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Making Social Justice Part of the Curriculum

IN THE CLASSROOM

A new charter middle school aims to prepare 'the next Cesar Chavez or the next Martin Luther King,' says its executive director.

October 09, 2002|ERIKA HAYASAKI | TIMES STAFF WRITER

To attract students, staff members passed out information to parents at local bus stops. There was no problem in filling the classes with an ethnically diverse student body.

"The two middle schools in the area are just bursting," Lowenstein said. "Most parents were just happy to have a safe environment, where their kids won't get shot or stabbed."

For The Record
Los Angeles Times Thursday October 10, 2002 Home Edition Main News Part A Page 2 National Desk 13 inches; 478 words Type of Material: Correction
Church name--The "In the Classroom" article in Wednesday's California section misspelled the name of the church that leases building space to a newly created charter school in Koreatown. The correct name is Immanuel Presbyterian Church.

The eight teachers include college graduates with degrees from Yale, Harvard, Dartmouth, Berkeley and UCLA. One worked as a grass-roots organizer for the Quaker nonviolent peace movement. One has organized unions in Koreatown.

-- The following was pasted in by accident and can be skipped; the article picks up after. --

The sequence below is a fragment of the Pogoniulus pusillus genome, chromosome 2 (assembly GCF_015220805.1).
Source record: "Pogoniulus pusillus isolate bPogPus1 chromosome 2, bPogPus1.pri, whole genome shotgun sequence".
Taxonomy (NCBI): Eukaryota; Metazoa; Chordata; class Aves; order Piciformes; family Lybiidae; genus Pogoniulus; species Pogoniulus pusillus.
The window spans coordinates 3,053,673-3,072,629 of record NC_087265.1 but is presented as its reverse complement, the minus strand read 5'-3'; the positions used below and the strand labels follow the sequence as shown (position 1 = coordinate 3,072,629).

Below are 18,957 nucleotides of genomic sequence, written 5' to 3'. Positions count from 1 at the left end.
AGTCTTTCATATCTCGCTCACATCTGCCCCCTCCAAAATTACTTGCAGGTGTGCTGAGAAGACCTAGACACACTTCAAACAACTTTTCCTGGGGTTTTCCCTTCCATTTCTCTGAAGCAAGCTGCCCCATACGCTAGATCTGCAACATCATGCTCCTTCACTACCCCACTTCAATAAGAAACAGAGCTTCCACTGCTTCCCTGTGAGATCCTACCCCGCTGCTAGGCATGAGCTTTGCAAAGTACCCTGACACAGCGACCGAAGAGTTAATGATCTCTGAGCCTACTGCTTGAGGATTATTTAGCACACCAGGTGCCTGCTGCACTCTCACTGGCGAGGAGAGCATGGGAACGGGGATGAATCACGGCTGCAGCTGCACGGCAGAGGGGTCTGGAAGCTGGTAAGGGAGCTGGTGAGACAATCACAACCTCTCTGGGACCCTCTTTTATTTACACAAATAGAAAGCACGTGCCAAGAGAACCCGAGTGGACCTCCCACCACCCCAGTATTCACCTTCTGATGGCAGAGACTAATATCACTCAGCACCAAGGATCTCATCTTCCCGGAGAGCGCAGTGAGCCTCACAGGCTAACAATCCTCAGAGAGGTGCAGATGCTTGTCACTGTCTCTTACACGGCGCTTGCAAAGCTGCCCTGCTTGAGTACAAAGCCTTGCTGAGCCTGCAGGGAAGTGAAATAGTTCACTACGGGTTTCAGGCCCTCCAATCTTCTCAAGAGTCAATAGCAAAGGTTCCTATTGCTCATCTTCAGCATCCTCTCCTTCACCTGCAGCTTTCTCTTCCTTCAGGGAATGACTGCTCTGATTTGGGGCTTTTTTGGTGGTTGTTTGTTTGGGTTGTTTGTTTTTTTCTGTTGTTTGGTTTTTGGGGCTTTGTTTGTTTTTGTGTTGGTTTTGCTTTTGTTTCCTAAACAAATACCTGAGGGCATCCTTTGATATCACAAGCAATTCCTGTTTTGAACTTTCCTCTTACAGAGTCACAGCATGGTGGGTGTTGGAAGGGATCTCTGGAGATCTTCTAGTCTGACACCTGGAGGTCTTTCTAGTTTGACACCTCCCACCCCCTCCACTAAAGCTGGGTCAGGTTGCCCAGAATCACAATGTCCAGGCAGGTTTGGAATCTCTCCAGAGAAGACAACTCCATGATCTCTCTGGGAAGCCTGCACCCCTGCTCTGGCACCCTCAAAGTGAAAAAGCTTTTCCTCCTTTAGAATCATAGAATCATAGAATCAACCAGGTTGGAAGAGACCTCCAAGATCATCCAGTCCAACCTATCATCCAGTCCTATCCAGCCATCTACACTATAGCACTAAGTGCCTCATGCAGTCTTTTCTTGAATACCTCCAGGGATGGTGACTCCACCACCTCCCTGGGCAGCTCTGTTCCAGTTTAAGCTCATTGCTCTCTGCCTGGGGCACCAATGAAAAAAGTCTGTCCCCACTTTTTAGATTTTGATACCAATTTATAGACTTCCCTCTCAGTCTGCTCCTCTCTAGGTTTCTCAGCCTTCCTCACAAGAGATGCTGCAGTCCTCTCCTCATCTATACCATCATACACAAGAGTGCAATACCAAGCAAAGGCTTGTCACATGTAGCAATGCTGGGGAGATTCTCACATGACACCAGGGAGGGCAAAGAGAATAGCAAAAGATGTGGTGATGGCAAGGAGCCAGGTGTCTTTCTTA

Susanne Cole, the program director in charge of curriculum, who received a master's degree in public policy from UC Berkeley, previously spent time in Chiapas, Mexico, studying a school run by the Zapatistas, an Indian-rights movement.

Cole said she wants the school's graduates to "become people who feel inspired to make change in the world."

Breakfast and lunch are cooked by mothers of children who attend the school. A few work there full time and the rest volunteer. Meals are required to be nutritious: fresh fruits, whole grains, low-fat milk, salad bar offerings during every lunch, no refined sugar.

Perla Melgar, a parent, works in the Leadership Academy as a cook. It is important that her 11-year-old daughter, also named Perla, thrives in school, she said.

"I know it's better for her to be in a small group," she said. "All the other schools are so overcrowded. She wants to learn more, and I think this is the place she can do it."

Every Friday, a staff member or a visitor talks about social issues to a school assembly. A gang member named Chico Brown, a friend of Lowenstein, recently told students about being shot and going to prison.

He has since turned his life around, but he stressed that the students should not wait until it is too late. He encouraged them to make the best experience out of the Leadership Academy.

"Roger has big dreams for you guys," he said. "He's got big plans. And I know it's going to work."

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